The Name
The village name is known in the Domesday Book as Locherlega, 1086; Lokerlay, 1194; Lockerleye, 1271.  Coates in 1989 suggested the name probably contains the Old English ancestor of Middle English lokere=looker possibly derived from the anglo saxon (with possible roman influence) of loca meaning enclosure.  Lokere means keeper or shepherd and leah (from the Old English meaning a ley or open place in a forest) thus maybe indicates a shepherd's clearing or wood.

map 1645 tn The village is possibly the conflation of three villages which may have existed as entities 1000 years ago.   Lockerley, as it is presently known, is the main village and is centred around Butts Green.  A second village called Lockerley Green seems to have existed at some period in the middle ages.
lgreen05 tnLockerley Green is adjacent to a hamlet known as Holbury.  Lockerley Green still exists by that name though it is now just one of Lockerley's four principal greens and is part of the overall Lockerley parish.  Holbury was, at times past, considered part of East Tytherley.  East Dean parish might have included the area on the west side of Lockerley Green and it still includes habitations on the southside of the railway line which are reached from Lockerley's Top Green.

top green 01tnThis confusion seems to have persisted until quite recent times until it was decided to place the west side of Lockerley Green within Lockerley parish. East Dean parish boundary was moved a small distance and now no longer bisects a house on the corner of the green and East Dean road. It includes some property on either side of the railway line which would otherwise be considered as being on the Top Green of Lockerley but, technically is in East Dean.
This goes some way - only - to explaining why the church - the original building of which was established ca 958 AD - is so far from the population centre of either major parts of the village and explains why Lockerley village is possibly one of the largest village parish in Hampshire in terms of the area covered.

The Greens of Lockerley
coat of arms lockerley lockshield01 tnbarn01 tn These days the village is based around four main greens which are dedicated as common land.  The topic of common land dates back well before the Norman Conquest as William, by all accounts, was not the most generous of men descended as he was from Norse stock (hence norman or norse-man) and he would not have been given to acceding access to land such as the New Forest to commoners unless the right had been well established before his arrival.  There is a passage in the laws of King Ine dating in the eara 688 to 694 AD which suggests that open fields (incidentally the origin of the name of Sherfield and of Shirley in Southampton) were common meadows and pastures in Wessex.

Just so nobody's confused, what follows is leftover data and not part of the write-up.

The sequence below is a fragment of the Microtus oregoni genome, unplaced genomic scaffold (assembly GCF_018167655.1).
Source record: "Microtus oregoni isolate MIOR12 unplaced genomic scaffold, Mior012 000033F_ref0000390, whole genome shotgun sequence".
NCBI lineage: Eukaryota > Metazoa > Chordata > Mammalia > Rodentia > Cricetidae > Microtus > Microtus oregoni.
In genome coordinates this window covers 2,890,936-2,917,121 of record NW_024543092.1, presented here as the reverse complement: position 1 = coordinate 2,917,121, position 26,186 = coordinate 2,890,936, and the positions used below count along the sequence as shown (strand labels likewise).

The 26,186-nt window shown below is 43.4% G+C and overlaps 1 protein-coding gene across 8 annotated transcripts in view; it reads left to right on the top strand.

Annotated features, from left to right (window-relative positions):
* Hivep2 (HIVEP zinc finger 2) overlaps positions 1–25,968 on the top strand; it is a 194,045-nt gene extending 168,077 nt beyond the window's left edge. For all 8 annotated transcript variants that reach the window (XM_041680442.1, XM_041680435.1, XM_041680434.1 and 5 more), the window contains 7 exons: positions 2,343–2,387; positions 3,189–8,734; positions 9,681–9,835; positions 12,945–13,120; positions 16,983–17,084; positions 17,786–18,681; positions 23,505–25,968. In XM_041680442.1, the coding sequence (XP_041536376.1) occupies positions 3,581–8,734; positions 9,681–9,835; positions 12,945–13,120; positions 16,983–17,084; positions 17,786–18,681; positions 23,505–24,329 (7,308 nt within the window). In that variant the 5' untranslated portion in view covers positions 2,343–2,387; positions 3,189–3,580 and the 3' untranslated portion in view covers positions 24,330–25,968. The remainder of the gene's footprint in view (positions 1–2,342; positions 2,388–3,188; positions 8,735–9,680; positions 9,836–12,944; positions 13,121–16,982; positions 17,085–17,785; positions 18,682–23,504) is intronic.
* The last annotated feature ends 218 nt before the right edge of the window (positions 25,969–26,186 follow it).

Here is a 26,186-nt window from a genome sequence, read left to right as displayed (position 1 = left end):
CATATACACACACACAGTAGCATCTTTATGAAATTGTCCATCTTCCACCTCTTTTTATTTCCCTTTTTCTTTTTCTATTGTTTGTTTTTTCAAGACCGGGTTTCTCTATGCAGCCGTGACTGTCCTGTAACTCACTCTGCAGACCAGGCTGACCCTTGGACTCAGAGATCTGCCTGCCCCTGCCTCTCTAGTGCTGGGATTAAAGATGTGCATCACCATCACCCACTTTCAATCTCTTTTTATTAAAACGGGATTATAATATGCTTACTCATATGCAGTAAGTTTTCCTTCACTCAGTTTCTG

Common Land and Greens
The book The Common Lands of England and Wales by L Dudley Stamp and W G Hoskins (Collins, 1963)  is based on a review of common land, including village greens, carried out by Dr Tavener for the UK government in 1957 (published 1958).  It provides a detailed review of common lands and the law relating to it.  Common land is land which, though owned, provides the right of free access and prevents the owner from erecting any structure, fence or building. 
The four greens identified in the reference are Lockerly [sic] Green (approx 6.5Ha), Butts Green (1.54Ha), Top Green (4.5Ha) and Critchalls [sic] Green (3Ha) and,  in the reference, are noted in Tavener's review as "controlled for use by residents of the parish".  Lockerley Green is owned by the Parish Council,  Butts Green has been gifted to the Parish Council, Top Green is owned by a local farming family, Critchells Green is owned by the same familiy but has been leased long term in order enable the management of access which should inhibit its use as a summer camp and waste ground for travelling persons.

oval road green ovalrd 01 tnThe original four greens have been joined by the declaration of the green in Oval road as a green space - common land - following satisfactory negotiations between Aster and the parish council to whom will fall the responsibility of its management.  One curious space - it is a quite small area perhaps not more than 2500 sqm or 0.25Ha - is known (very) locally as Tote (Hill) Green.  It is located on the border of the current Lockerley parish at the junction of Tote Hill and the road to Sherfield English and it may also be known as North common.  Pendle Green is not a common land area despite its name.

The people and population
buttsgreen01 tngreens08 tnThe village has some 324 dwellings which are home for around 827 people (2001 census). Butts Green owes its name to the period following 1536 - the period of the dissolution of the monasteries, when a royal decree required each able bodied man to spend an hour each Sunday at archery practice. The archery target is known as the butt from the old french “but” and this is meaning of a target is one which the modern french word retains. The law is still in force though few observe it;  indeed, one doubts that current Health and Safety regulations would permit it and the carrying of arms in  a public place - such be life. The green has hosted the annual village fete though, in recent years the fete has been hosted on the Glebe Field. The Glebe Field is leased to the Parish Council as a facility which is in essence a sort of managed common lland.  It can be used by scouts and guides who may use the scout hut and its resources particularly in summer months when the field is used for camping and, for that reason, if no other, walking dogs on it is forbidden in any season.